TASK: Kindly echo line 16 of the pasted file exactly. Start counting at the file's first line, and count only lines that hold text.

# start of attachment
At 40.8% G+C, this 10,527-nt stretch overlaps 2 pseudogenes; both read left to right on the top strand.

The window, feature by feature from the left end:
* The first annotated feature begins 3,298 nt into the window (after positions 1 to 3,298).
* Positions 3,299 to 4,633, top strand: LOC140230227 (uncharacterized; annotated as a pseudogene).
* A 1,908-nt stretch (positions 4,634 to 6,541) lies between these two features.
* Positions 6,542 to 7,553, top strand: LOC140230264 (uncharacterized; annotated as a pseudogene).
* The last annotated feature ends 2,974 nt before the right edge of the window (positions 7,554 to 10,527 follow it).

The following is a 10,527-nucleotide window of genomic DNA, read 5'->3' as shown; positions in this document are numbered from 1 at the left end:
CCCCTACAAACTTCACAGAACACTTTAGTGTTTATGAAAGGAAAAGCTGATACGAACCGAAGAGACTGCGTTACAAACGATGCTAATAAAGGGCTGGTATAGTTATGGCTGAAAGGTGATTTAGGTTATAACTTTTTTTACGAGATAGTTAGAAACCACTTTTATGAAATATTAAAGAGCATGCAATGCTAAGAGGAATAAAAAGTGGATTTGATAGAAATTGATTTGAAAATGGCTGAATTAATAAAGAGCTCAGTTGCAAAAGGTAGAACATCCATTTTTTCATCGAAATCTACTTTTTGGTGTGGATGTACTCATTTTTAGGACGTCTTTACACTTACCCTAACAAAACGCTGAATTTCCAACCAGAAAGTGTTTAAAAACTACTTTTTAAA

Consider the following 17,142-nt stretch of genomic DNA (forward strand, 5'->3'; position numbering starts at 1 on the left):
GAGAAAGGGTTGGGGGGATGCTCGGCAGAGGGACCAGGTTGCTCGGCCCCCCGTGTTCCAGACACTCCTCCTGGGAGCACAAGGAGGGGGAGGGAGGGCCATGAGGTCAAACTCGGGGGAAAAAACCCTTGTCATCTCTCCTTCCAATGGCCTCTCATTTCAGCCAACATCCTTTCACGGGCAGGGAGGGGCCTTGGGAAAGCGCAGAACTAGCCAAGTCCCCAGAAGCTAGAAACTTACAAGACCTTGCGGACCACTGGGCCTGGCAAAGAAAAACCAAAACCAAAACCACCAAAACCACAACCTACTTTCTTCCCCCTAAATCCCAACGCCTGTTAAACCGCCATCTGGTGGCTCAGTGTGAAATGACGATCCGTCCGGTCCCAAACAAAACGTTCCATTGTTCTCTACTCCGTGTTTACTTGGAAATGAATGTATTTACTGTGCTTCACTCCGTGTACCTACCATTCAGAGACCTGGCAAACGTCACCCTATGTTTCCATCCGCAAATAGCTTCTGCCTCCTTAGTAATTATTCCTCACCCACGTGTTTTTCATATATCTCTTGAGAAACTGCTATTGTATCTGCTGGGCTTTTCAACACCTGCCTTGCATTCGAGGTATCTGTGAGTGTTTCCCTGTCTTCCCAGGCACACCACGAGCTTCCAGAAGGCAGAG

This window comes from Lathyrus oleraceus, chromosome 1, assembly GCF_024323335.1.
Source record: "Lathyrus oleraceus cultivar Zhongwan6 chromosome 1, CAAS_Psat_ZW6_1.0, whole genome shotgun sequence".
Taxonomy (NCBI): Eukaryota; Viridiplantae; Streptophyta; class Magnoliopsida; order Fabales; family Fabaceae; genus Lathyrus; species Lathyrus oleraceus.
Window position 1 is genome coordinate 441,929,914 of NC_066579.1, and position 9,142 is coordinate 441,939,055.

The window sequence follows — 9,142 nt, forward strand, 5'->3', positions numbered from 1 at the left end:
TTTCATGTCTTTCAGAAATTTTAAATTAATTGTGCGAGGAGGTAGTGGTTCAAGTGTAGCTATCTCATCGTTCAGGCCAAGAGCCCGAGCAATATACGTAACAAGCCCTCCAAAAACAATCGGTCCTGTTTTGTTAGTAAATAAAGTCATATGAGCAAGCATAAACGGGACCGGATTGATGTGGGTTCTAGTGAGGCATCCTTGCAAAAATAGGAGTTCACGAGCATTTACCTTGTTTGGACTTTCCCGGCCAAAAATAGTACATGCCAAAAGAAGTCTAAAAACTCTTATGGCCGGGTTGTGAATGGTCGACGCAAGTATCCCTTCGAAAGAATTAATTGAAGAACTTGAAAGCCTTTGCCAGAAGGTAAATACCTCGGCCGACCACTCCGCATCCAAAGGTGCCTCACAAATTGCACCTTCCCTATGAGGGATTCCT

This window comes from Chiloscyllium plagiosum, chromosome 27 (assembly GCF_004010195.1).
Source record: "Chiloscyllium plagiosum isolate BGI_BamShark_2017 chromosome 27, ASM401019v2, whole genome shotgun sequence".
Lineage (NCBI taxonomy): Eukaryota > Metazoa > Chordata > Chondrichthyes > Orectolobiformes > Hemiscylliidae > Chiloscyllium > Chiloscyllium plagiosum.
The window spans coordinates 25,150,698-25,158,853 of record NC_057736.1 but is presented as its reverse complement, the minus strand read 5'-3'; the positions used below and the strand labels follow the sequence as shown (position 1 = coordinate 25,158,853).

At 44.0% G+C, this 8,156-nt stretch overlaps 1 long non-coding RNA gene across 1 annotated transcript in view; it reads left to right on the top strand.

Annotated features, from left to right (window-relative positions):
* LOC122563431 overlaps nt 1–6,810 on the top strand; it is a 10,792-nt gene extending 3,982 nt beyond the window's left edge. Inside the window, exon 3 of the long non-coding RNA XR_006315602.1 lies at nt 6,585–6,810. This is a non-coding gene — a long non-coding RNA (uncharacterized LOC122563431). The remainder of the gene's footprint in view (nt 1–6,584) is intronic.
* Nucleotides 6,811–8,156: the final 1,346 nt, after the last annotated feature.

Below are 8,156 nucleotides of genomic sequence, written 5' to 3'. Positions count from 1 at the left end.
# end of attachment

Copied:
The window sequence follows — 9,142 nt, forward strand, 5'->3', positions numbered from 1 at the left end: